Trump inaugurated amid anti-fascist protests
WASHINGTON, Jan 20 (Reuters) – Black-clad activists protesting U.S. President-elect Donald Trump’s inauguration smashed store and car windows in Washington on Friday and fought with police in riot gear who responded with pepper spray and stun grenades.
About 500 people, some wearing masks and kerchiefs over their faces, marched through the city’s downtown, breaking the windows of a Bank of America branch, a McDonald’s outlet and a Starbucks shop, all symbols of the American capitalist system.
The crowd, which carried banners and at least one sign that read "Make Racists Afraid Again," largely dispersed after police responded in force.
About 900,000 people were expected to pack the grassy National Mall facing the Capitol, where Trump will be sworn in, as well as the parade route along Pennsylvania Avenue to the White House and other parts of central Washington.
Earlier, liberal activists with a separate group called Disrupt J20 intermittently blocked multiple security checkpoints leading to the largest public viewing area for the ceremony. Several were led away by police.
Disrupt J20 protest organizer Alli McCracken, 28, of Washington, said the group was voicing its displeasure over Trump’s controversial comments about women, illegal immigrants and Muslims.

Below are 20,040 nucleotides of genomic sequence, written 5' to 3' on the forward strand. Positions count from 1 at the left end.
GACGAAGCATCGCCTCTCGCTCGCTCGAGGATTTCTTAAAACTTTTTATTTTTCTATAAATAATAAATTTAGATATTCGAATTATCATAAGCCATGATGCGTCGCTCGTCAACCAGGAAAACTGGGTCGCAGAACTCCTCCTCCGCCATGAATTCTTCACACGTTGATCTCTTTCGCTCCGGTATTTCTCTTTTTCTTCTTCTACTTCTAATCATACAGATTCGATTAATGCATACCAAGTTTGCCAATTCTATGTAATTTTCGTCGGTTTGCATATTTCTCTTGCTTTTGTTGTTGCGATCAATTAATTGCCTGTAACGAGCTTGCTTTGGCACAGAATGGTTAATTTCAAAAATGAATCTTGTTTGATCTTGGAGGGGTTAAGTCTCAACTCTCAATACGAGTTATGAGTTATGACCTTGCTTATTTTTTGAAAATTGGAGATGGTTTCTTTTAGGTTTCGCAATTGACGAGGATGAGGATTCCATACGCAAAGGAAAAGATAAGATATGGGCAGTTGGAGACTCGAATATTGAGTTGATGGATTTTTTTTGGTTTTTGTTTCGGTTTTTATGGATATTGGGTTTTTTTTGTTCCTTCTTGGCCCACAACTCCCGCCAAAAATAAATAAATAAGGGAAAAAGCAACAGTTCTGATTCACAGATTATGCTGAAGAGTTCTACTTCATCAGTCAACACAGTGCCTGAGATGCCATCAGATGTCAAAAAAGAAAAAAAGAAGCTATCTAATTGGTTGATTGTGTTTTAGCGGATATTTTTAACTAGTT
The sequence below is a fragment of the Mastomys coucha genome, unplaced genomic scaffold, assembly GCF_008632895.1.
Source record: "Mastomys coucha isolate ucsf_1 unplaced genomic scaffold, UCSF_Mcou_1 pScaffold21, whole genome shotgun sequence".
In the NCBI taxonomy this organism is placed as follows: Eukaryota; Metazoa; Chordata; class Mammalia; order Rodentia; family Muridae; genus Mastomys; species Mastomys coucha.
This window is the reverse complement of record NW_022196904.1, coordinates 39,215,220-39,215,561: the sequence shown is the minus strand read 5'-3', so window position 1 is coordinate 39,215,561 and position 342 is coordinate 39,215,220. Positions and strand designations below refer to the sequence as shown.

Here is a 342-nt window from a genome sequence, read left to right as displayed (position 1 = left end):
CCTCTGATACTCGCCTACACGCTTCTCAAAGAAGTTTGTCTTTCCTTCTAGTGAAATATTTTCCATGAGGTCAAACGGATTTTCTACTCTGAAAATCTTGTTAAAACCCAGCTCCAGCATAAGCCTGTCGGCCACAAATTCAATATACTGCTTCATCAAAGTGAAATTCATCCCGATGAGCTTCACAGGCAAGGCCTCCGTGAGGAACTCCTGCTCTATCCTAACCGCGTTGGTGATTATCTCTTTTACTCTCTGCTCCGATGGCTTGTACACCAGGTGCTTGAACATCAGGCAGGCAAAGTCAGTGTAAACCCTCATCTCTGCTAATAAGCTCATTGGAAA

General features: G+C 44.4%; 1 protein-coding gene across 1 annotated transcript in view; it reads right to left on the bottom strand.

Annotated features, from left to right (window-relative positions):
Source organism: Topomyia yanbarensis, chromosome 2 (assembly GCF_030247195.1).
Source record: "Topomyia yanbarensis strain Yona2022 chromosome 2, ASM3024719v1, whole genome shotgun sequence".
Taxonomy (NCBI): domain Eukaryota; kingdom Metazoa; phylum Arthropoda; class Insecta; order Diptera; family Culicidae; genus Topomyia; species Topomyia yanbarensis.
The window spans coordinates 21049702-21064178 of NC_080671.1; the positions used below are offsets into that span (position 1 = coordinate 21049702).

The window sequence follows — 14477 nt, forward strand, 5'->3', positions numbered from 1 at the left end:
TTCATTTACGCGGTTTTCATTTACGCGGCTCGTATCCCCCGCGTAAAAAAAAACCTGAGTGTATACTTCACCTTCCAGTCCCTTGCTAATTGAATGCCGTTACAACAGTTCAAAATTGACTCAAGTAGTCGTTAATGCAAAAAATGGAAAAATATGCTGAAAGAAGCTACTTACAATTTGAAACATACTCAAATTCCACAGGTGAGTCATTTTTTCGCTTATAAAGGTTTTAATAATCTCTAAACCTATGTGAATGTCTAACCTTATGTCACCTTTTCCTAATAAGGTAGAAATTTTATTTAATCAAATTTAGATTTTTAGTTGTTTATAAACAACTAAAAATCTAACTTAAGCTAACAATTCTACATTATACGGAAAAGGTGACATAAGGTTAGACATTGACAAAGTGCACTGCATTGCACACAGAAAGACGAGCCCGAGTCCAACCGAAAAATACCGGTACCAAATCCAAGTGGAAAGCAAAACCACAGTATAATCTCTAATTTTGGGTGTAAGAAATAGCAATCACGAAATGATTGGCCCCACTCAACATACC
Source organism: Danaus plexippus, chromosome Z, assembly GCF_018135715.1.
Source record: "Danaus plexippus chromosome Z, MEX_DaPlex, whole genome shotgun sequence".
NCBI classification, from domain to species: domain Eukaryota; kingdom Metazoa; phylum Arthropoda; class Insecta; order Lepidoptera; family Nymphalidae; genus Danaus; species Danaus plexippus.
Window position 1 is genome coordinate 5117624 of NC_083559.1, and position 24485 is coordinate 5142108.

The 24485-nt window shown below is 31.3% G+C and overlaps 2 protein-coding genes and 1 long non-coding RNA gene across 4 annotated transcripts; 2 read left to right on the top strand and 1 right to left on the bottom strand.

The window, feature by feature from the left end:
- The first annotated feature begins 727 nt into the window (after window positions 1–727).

"We have a lot of people of diverse backgrounds who are against U.S. imperialism and we feel Trump will continue that legacy," McCracken said on a gray morning with light rain.
Trump supporters flooded into the capital, many sporting shirts and hats bearing his "Make America Great Again" campaign slogan.
Carl Beams, 36, from Howell, New Jersey, stood in line with thousands of Trump supporters waiting to enter the National Mall to view the midday (1700 GMT) inauguration.
"This is a great moment in history. I wanted to be able to say I was here firsthand," said Beams, who runs a martial-arts school.
He said he believed that Trump could be a unifying force: "I think he’s sending the right message and doing his part to make that happen."
Jehan Perera - Executive Director National Peace Council